African-Americans fare better with mCRPC treatments vs. Caucasians

May 7, 2019

African-American men with metastatic castration-resistant prostate cancer who were treated with abiraterone acetate (ZYTIGA) or enzalutamide (XTANDI) and who had not received prior chemotherapy lived 20% longer over 5 years compared with their Caucasian counterparts.

San Francisco-African-American men with metastatic castration-resistant prostate cancer (mCRPC) who were treated with abiraterone acetate (ZYTIGA) or enzalutamide (XTANDI) and who had not received prior chemotherapy lived 20% longer over 5 years compared with their Caucasian counterparts.

The finding, from a large retrospective clinical trial called Abi Race, was presented by Megan McNamara, MD, at the Genitourinary Cancers Symposium in San Francisco.

The study builds on a growing body of work in prostate cancer showing improved overall survival (OS) in African-Americans with mCRPC with various treatments compared with Caucasian men, said Dr. McNamara, of Duke University School of Medicine, Durham, NC.

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For example, an analysis of pooled data from nine randomized phase III clinical trials of men with mCRPC found better overall survival with African-Americans treated with docetaxel (Taxotere) compared with Caucasians after adjusting for established prognostic factors. African-American patients also had longer OS compared with Caucasians when treated with sipuleucel-T (Provenge) in an exploratory analysis of phase III trials, a finding that was confirmed in the PROCEED registry.

“In our Abi Race study, which was a small prospective study of 50 African-Americans and 50 white patients with mCRPC treated with abiraterone, there was an indication that the African-Americans had better prostate-specific antigen response,” Dr. McNamara told Urology Times.

Next:"We need to make sure that all African-Americans who are eligible for treatment with abiraterone or enzalutamide receive them.”“Even though we know that African-Americans have more aggressive prostate cancer and worse survival from prostate cancer, these treatments work in African-Americans, and they may even work better in African-Americans than they do in Caucasians. The message is that we need to make sure that all African-Americans who are eligible for treatment with abiraterone or enzalutamide receive them," she added.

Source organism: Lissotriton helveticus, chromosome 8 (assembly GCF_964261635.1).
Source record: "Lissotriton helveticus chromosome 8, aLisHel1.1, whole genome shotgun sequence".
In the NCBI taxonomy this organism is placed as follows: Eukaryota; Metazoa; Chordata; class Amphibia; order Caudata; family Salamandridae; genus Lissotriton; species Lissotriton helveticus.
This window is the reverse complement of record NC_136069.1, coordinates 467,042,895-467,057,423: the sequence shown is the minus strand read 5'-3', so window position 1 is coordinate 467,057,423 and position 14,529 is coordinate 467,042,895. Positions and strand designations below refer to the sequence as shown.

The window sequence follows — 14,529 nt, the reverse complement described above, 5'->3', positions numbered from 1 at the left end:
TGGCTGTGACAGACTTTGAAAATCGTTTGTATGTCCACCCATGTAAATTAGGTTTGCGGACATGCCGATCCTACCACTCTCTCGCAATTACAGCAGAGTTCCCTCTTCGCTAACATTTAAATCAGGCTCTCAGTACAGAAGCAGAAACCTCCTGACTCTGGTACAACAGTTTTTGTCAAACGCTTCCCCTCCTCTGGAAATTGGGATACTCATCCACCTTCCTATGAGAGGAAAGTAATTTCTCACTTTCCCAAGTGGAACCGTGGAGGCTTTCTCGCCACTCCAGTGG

She and colleagues identified 2,123 Caucasian and 787 African-American men with mCRPC who were at least 18 years of age and whose only prior treatment was surgical or medical castration from the Veterans Health Administration (VHA) database (April 1, 2013 to March 31, 2018). Among men with disease progression, only those who had been treated with either abiraterone acetate or enzalutamide were included. Outcomes were monitored until they either disenrolled from the VHA or died.

Mean ages were 74 years for Caucasian patients and 71 years for African-Americans. Compared with Caucasians, African-Americans had higher rates of hypertension (67.1% vs. 77.1%; p<.0001), type 2 diabetes (29.4% vs. 38.1%; p<.0001), and liver damage or abnormality (5.2% vs. 8.8%; p=.0003) but were less likely to have hyperlipidemia (54.7% vs. 48.3%; p=.002).

Median follow-up was 19 months for Caucasians and African-Americans. Median adjusted OS was 30 months in the African-American men compared with 26 months in the Caucasian men. Time to death was significantly better in the African-American men (adjusted HR: 0.826; p=.002).

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“We need to do prospective studies to validate these findings and to be able to collect correlatives so that we can understand the reason for this enhancement in survival,” said Dr. McNamara.

“Mining historic records in large databases can often help researchers home in on the patients who are more likely to benefit from certain medications,” said Robert Dreicer, MD, of the University of Virginia Cancer Center, Charlottesville, who moderated an American Society of Clinical Oncology press briefing.

“These findings provide important evidence that African-American men with metastatic prostate cancer, who have long had among the highest incidence and poorest outcomes of this disease, may now have better survival when treated with newer prostate cancer medications as compared with other men,” added Dr. Dreicer, who was not involved with the study.

The study was sponsored by Pfizer. Dr. McNamara has received honoraria from Bayer and Exelixis; travel, accomodations, and expenses from Clovis Oncology; and institutional research funding from Agensys, Bayer, Clovis Oncology, Janssen, and Seattle Genetics/Astellas. For full disclosures, click here.